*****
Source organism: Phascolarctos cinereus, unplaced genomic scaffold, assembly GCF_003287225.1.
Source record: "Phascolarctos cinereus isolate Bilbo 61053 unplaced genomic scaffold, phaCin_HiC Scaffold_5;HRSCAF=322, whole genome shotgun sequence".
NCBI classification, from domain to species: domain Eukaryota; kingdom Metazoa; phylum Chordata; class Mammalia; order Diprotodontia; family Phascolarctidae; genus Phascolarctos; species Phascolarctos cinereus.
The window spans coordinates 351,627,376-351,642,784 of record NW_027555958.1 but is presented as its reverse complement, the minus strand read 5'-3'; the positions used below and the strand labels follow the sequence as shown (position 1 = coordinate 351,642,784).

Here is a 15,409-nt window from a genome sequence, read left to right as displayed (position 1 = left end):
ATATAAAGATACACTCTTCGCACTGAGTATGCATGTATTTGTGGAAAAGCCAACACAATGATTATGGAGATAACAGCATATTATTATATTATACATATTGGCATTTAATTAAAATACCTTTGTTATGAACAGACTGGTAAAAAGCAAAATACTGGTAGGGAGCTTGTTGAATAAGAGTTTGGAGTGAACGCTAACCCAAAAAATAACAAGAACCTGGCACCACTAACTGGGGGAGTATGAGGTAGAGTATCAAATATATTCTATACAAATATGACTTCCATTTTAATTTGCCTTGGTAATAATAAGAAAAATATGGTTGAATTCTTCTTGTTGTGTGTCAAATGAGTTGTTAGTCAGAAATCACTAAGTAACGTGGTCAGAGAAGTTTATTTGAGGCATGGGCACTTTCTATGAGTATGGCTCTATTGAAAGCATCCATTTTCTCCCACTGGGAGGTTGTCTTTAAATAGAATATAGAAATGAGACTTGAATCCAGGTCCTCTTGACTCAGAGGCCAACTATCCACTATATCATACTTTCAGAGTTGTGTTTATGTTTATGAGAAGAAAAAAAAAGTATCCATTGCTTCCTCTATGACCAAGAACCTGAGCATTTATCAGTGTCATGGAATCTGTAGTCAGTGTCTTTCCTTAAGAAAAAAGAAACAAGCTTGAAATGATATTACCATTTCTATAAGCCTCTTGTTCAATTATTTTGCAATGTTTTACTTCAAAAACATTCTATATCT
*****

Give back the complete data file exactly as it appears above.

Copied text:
Source organism: Phascolarctos cinereus, unplaced genomic scaffold, assembly GCF_003287225.1.
Source record: "Phascolarctos cinereus isolate Bilbo 61053 unplaced genomic scaffold, phaCin_HiC Scaffold_5;HRSCAF=322, whole genome shotgun sequence".
NCBI classification, from domain to species: domain Eukaryota; kingdom Metazoa; phylum Chordata; class Mammalia; order Diprotodontia; family Phascolarctidae; genus Phascolarctos; species Phascolarctos cinereus.
The window spans coordinates 351,627,376-351,642,784 of record NW_027555958.1 but is presented as its reverse complement, the minus strand read 5'-3'; the positions used below and the strand labels follow the sequence as shown (position 1 = coordinate 351,642,784).

Here is a 15,409-nt window from a genome sequence, read left to right as displayed (position 1 = left end):
ATATAAAGATACACTCTTCGCACTGAGTATGCATGTATTTGTGGAAAAGCCAACACAATGATTATGGAGATAACAGCATATTATTATATTATACATATTGGCATTTAATTAAAATACCTTTGTTATGAACAGACTGGTAAAAAGCAAAATACTGGTAGGGAGCTTGTTGAATAAGAGTTTGGAGTGAACGCTAACCCAAAAAATAACAAGAACCTGGCACCACTAACTGGGGGAGTATGAGGTAGAGTATCAAATATATTCTATACAAATATGACTTCCATTTTAATTTGCCTTGGTAATAATAAGAAAAATATGGTTGAATTCTTCTTGTTGTGTGTCAAATGAGTTGTTAGTCAGAAATCACTAAGTAACGTGGTCAGAGAAGTTTATTTGAGGCATGGGCACTTTCTATGAGTATGGCTCTATTGAAAGCATCCATTTTCTCCCACTGGGAGGTTGTCTTTAAATAGAATATAGAAATGAGACTTGAATCCAGGTCCTCTTGACTCAGAGGCCAACTATCCACTATATCATACTTTCAGAGTTGTGTTTATGTTTATGAGAAGAAAAAAAAAGTATCCATTGCTTCCTCTATGACCAAGAACCTGAGCATTTATCAGTGTCATGGAATCTGTAGTCAGTGTCTTTCCTTAAGAAAAAAGAAACAAGCTTGAAATGATATTACCATTTCTATAAGCCTCTTGTTCAATTATTTTGCAATGTTTTACTTCAAAAACATTCTATATCT